"This is where the festival came from, from conversations with him. There was a part when we were watching TV, and I said I have this idea about making a dance festival. It took me about a year and a half before I actually, really did something. The first year it was all Austin dance. I went to the companies and they said yes, and I went to the Paramount and they gave me a date, and I just booked it. Then I went to ASA and said `Hi, I'm Joe Schmoe -- ha, ha -- Charles Santos, and I want to produce this festival,' and they said `Great.' They just gave me all this support and guided me along the way. I understood production, but I had to learn fundraising." And learn it he did. The first year, the Festival raised $40,000 for ASA. By the second year, ASA had asked him to join its board as Development Chair. Last year, the event raised $125,000, making it the second most successful fundraiser for AIDS care in Austin and the largest one involving dance in the United States.

The initial success, however, was bittersweet. "I remember the first year we did the festival, I was still performing in it with Sharir. Woody was performing Triptych, and I was sitting in the wings watching him and I was crying. It wasn't that I was just happy because of his performance and the festival was a big success. I was also crying because I knew that one day the festival would be dedicated to Woody." McGriff's final performance was at the Festival in 1994. He had been out of the hospital just three days and was to live only another month. In 1995, the Festival was indeed dedicated to his memory. Santos looks down at his coffee. "I can't believe I got through talking about that without tearing up."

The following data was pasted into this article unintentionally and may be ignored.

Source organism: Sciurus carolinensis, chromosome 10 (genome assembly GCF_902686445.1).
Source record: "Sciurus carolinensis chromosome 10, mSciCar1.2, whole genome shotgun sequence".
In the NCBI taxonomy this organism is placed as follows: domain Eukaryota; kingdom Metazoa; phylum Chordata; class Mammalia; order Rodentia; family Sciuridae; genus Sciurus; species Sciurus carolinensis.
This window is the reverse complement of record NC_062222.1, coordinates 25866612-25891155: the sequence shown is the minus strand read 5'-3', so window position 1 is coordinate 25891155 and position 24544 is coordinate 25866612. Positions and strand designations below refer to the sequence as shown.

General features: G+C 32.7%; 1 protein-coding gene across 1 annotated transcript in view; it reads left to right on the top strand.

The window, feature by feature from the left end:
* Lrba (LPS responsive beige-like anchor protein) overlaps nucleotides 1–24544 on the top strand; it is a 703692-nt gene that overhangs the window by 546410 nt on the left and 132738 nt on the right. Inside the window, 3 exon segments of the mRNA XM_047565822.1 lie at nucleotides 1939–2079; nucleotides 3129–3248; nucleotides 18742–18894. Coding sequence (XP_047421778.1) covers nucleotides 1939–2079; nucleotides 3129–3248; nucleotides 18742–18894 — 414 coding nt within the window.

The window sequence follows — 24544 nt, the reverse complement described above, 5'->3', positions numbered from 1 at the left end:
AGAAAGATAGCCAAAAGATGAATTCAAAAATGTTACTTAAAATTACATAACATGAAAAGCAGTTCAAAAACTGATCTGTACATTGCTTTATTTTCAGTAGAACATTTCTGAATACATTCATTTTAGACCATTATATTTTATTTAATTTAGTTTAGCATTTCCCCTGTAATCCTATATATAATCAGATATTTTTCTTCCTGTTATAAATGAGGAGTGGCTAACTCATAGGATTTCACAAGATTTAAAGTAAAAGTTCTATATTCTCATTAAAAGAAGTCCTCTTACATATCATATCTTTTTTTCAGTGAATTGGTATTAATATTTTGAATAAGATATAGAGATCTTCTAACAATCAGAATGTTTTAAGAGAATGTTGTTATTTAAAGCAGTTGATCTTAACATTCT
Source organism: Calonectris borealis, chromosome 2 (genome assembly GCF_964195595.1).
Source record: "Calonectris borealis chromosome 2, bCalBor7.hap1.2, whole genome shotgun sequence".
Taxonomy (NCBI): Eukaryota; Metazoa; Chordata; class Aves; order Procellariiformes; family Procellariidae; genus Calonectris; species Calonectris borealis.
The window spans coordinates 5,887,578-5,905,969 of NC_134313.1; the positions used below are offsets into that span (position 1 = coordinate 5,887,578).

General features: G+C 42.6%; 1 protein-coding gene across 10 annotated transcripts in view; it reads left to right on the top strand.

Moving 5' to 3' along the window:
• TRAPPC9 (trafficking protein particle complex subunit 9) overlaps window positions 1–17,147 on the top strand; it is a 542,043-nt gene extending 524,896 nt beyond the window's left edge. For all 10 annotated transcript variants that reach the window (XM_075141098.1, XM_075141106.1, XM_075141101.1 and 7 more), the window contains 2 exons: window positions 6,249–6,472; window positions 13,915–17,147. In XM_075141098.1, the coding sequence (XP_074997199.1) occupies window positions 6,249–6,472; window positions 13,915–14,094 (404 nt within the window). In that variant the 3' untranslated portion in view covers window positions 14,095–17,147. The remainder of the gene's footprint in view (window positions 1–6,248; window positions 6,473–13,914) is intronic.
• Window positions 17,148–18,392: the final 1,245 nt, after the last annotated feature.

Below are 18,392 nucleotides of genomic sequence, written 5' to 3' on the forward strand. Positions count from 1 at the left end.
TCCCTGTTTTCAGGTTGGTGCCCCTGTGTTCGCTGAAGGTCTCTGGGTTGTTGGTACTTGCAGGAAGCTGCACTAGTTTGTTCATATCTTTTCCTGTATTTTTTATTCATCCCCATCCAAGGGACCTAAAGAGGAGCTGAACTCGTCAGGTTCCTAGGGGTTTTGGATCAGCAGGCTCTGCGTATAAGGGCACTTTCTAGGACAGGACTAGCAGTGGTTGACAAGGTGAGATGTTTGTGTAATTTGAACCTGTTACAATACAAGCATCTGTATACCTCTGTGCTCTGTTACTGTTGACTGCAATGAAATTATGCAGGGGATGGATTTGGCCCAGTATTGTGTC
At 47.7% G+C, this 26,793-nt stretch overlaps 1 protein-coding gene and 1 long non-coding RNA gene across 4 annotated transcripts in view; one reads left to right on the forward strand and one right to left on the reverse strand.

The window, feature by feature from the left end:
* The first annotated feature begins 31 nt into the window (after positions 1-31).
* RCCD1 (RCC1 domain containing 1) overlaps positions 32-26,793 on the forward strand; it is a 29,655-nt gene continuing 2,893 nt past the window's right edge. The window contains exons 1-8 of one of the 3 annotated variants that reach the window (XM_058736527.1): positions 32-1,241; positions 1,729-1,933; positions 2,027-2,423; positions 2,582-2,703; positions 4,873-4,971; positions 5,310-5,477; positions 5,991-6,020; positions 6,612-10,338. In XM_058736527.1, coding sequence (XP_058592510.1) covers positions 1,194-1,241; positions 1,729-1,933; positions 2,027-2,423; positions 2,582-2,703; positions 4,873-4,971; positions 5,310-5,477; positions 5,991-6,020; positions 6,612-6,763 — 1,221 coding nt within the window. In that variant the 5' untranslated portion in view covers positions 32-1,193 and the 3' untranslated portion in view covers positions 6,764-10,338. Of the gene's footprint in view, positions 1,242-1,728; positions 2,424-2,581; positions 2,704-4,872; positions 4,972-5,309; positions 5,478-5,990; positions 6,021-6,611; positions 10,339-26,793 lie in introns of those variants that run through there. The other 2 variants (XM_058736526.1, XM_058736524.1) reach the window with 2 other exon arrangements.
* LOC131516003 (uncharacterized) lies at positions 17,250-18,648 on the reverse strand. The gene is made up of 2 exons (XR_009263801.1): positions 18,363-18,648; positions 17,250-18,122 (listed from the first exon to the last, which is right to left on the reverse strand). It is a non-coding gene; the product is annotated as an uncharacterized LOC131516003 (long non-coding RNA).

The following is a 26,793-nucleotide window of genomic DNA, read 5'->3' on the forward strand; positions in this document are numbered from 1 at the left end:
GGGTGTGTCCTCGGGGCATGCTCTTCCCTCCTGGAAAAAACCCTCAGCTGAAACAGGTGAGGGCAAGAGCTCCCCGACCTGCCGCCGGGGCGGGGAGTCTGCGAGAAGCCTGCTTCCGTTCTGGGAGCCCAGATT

In describing what makes the Festival a money maker, Santos is clear: the art. "I think one of the reasons it's been so successful -- and it's the philosophy behind so much of what I do -- is that I wasn't interested in making the Festival a forum, lecturing the audience that they should be doing more for AIDS. The focus is incredible art, the best dancers you can get. Everyone knows it's a benefit for AIDS, but we're not going to lecture them; the quilts weren't up, it wasn't targeted for the gay community. And my reason behind it was this: The gay community is already out there. People asked me why wasn't I showing the HIV performance artists here who are so wonderful. [The concerts featuring such artists] are very difficult to go to and those people who go are already out there supporting the issues. I'm after everyone else. I'm after the West Austin people or South Austin or whatever, who because of their personal beliefs or the stigma attached to AIDS aren't going. [With the Festival of Dance], they go because their daughter is in Ballet Folklorico or their friend is in Sharir. There is an extraordinary informal education that happens in the audience when you look down the row and you see a person living with AIDS, a Hispanic, an African American, the governor, and the mayor, and everyone realizes, I guess it's really okay to support this. I think part of the success of the Festival is that it's not a political event."